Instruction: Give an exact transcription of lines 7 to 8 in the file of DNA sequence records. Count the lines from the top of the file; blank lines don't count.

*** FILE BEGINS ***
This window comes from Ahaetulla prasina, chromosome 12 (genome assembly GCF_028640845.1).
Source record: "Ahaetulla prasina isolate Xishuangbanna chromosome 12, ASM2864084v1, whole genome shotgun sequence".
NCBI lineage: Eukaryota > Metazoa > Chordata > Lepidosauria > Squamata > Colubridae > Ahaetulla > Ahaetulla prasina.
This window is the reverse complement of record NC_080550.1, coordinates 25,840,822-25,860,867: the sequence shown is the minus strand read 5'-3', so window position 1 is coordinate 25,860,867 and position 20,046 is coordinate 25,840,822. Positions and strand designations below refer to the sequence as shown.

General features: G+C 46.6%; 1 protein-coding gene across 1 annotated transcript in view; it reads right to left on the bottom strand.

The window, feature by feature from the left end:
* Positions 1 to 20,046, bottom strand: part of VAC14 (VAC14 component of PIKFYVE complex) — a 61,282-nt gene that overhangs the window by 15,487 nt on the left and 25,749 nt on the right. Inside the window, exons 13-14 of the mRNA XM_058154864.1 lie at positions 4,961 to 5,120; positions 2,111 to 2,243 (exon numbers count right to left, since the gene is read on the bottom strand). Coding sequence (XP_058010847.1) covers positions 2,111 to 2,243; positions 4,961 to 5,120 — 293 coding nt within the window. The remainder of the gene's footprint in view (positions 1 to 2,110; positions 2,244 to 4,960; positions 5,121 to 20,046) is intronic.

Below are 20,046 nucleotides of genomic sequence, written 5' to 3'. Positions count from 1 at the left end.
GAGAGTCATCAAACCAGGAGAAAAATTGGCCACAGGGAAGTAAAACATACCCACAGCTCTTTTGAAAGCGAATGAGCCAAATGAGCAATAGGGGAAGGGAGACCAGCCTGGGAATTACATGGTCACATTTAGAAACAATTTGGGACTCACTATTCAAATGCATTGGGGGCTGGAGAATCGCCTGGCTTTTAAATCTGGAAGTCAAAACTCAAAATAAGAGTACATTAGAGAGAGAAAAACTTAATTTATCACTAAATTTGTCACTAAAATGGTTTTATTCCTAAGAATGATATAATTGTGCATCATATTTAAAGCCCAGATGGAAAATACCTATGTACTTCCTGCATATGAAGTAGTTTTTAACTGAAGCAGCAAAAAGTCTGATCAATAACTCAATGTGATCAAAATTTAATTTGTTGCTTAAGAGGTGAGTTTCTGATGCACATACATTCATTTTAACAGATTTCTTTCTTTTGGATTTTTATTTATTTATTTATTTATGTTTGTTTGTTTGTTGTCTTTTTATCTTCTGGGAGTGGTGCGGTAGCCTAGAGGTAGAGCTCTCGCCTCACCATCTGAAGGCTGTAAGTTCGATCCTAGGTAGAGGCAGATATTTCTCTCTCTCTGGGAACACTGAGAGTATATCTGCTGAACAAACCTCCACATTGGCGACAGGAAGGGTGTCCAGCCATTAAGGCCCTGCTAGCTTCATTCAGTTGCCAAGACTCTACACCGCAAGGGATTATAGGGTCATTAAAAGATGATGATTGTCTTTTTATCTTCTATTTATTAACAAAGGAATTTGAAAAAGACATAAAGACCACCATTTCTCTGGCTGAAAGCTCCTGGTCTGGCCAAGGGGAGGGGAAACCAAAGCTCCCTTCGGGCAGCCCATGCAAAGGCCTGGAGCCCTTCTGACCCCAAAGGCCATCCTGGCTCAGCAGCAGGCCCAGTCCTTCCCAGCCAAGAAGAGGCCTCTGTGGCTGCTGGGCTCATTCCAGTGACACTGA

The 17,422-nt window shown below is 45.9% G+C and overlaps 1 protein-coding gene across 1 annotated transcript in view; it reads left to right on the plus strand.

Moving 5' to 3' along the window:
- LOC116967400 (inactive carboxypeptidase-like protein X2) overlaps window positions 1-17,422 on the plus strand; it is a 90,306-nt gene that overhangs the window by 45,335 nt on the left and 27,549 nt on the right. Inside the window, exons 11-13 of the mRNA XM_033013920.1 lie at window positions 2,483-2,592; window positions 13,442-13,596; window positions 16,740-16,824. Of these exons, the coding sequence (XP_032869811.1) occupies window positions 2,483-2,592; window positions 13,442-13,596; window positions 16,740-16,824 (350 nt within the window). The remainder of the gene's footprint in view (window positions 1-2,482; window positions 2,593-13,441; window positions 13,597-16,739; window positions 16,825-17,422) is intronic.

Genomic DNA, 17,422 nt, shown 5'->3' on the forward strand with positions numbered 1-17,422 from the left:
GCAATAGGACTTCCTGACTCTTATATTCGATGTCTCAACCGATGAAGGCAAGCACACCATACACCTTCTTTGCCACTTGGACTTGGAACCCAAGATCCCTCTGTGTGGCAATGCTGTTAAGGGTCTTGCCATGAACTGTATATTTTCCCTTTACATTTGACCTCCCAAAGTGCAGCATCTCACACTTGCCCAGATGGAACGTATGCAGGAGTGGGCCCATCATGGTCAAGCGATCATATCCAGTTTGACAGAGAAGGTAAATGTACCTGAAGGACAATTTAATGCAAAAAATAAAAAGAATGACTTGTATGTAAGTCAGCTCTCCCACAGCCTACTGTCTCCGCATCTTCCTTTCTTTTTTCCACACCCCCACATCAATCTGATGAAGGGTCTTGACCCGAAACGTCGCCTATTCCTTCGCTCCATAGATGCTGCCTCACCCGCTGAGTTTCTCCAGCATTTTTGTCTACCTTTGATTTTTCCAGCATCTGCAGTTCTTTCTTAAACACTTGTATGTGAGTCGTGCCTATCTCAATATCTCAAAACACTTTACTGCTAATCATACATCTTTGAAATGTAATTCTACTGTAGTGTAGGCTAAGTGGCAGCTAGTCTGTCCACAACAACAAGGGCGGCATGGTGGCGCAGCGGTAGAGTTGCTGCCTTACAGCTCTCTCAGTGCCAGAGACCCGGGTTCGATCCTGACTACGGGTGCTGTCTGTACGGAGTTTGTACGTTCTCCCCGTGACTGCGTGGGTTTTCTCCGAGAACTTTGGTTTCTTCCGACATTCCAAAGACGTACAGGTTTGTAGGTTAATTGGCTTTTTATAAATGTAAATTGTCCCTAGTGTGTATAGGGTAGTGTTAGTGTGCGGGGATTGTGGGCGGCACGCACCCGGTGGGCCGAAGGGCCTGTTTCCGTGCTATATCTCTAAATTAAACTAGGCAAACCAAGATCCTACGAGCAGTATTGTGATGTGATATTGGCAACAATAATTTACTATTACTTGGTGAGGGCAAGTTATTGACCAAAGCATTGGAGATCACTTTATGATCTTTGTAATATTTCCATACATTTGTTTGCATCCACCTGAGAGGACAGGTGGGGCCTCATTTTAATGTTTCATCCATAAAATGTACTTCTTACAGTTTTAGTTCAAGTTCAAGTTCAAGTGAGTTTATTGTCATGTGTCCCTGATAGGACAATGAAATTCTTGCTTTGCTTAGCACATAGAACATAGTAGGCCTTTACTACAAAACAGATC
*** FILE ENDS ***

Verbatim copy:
* Positions 1 to 20,046, bottom strand: part of VAC14 (VAC14 component of PIKFYVE complex) — a 61,282-nt gene that overhangs the window by 15,487 nt on the left and 25,749 nt on the right. Inside the window, exons 13-14 of the mRNA XM_058154864.1 lie at positions 4,961 to 5,120; positions 2,111 to 2,243 (exon numbers count right to left, since the gene is read on the bottom strand). Coding sequence (XP_058010847.1) covers positions 2,111 to 2,243; positions 4,961 to 5,120 — 293 coding nt within the window. The remainder of the gene's footprint in view (positions 1 to 2,110; positions 2,244 to 4,960; positions 5,121 to 20,046) is intronic.

Below are 20,046 nucleotides of genomic sequence, written 5' to 3'. Positions count from 1 at the left end.